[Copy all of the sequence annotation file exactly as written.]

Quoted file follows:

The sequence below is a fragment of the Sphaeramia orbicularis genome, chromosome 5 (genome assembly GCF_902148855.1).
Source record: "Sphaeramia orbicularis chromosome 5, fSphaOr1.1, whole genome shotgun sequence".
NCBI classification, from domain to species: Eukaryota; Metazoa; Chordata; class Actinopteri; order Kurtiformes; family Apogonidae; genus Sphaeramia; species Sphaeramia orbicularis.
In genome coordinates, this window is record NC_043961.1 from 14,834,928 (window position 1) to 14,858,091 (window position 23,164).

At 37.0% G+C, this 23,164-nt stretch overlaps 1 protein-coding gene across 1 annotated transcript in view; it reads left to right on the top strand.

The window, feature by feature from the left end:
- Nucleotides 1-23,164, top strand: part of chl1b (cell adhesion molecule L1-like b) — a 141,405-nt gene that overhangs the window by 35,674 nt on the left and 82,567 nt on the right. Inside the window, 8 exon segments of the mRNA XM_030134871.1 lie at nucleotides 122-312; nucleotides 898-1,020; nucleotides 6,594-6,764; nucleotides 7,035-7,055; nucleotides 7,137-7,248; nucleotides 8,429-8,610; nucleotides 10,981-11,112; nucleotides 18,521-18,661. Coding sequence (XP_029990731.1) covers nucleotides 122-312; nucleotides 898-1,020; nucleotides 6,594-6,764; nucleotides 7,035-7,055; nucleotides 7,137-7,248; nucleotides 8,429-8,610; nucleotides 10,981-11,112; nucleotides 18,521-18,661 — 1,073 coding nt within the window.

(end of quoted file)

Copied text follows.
The sequence below is a fragment of the Sphaeramia orbicularis genome, chromosome 5 (genome assembly GCF_902148855.1).
Source record: "Sphaeramia orbicularis chromosome 5, fSphaOr1.1, whole genome shotgun sequence".
NCBI classification, from domain to species: Eukaryota; Metazoa; Chordata; class Actinopteri; order Kurtiformes; family Apogonidae; genus Sphaeramia; species Sphaeramia orbicularis.
In genome coordinates, this window is record NC_043961.1 from 14,834,928 (window position 1) to 14,858,091 (window position 23,164).

At 37.0% G+C, this 23,164-nt stretch overlaps 1 protein-coding gene across 1 annotated transcript in view; it reads left to right on the top strand.

The window, feature by feature from the left end:
- Nucleotides 1-23,164, top strand: part of chl1b (cell adhesion molecule L1-like b) — a 141,405-nt gene that overhangs the window by 35,674 nt on the left and 82,567 nt on the right. Inside the window, 8 exon segments of the mRNA XM_030134871.1 lie at nucleotides 122-312; nucleotides 898-1,020; nucleotides 6,594-6,764; nucleotides 7,035-7,055; nucleotides 7,137-7,248; nucleotides 8,429-8,610; nucleotides 10,981-11,112; nucleotides 18,521-18,661. Coding sequence (XP_029990731.1) covers nucleotides 122-312; nucleotides 898-1,020; nucleotides 6,594-6,764; nucleotides 7,035-7,055; nucleotides 7,137-7,248; nucleotides 8,429-8,610; nucleotides 10,981-11,112; nucleotides 18,521-18,661 — 1,073 coding nt within the window.